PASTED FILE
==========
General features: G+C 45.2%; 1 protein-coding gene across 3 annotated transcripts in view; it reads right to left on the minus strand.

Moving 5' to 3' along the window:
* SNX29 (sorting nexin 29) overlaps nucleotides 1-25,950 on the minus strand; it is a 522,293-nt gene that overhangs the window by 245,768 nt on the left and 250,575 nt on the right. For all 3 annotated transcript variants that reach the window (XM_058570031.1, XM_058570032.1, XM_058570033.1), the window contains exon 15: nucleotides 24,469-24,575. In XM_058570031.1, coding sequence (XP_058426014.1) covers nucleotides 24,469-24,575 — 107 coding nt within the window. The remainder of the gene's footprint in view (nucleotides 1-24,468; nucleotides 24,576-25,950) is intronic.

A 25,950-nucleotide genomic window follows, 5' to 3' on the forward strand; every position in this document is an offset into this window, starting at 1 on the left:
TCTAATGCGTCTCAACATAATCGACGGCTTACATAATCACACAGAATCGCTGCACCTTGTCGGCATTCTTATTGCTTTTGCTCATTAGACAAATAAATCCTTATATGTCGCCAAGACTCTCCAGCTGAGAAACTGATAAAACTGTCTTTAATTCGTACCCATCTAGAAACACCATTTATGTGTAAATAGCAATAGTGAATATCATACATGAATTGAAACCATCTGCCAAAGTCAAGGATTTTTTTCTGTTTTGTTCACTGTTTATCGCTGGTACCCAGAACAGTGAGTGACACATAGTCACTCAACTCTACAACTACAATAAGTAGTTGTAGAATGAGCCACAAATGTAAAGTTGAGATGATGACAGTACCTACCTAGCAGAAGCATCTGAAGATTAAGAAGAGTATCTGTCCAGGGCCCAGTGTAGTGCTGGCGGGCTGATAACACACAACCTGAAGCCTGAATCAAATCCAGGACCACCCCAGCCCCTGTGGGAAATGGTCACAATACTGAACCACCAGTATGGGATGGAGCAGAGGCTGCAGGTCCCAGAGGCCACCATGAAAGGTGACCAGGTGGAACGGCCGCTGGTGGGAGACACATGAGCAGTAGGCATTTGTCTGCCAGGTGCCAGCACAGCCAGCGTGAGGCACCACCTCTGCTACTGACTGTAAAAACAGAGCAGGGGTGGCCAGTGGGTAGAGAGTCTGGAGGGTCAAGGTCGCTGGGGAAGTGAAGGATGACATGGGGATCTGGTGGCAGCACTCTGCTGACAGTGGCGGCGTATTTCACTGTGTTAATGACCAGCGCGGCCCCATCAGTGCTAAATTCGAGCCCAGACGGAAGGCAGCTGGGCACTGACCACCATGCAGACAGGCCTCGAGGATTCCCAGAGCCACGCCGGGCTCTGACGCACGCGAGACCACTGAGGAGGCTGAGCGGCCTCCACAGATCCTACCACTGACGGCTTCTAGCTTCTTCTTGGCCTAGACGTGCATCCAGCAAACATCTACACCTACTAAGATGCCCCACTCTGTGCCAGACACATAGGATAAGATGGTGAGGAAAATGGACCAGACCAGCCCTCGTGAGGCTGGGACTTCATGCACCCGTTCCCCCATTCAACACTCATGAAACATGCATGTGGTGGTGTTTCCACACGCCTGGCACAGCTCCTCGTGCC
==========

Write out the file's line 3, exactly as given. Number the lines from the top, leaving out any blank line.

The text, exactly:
* SNX29 (sorting nexin 29) overlaps nucleotides 1-25,950 on the minus strand; it is a 522,293-nt gene that overhangs the window by 245,768 nt on the left and 250,575 nt on the right. For all 3 annotated transcript variants that reach the window (XM_058570031.1, XM_058570032.1, XM_058570033.1), the window contains exon 15: nucleotides 24,469-24,575. In XM_058570031.1, coding sequence (XP_058426014.1) covers nucleotides 24,469-24,575 — 107 coding nt within the window. The remainder of the gene's footprint in view (nucleotides 1-24,468; nucleotides 24,576-25,950) is intronic.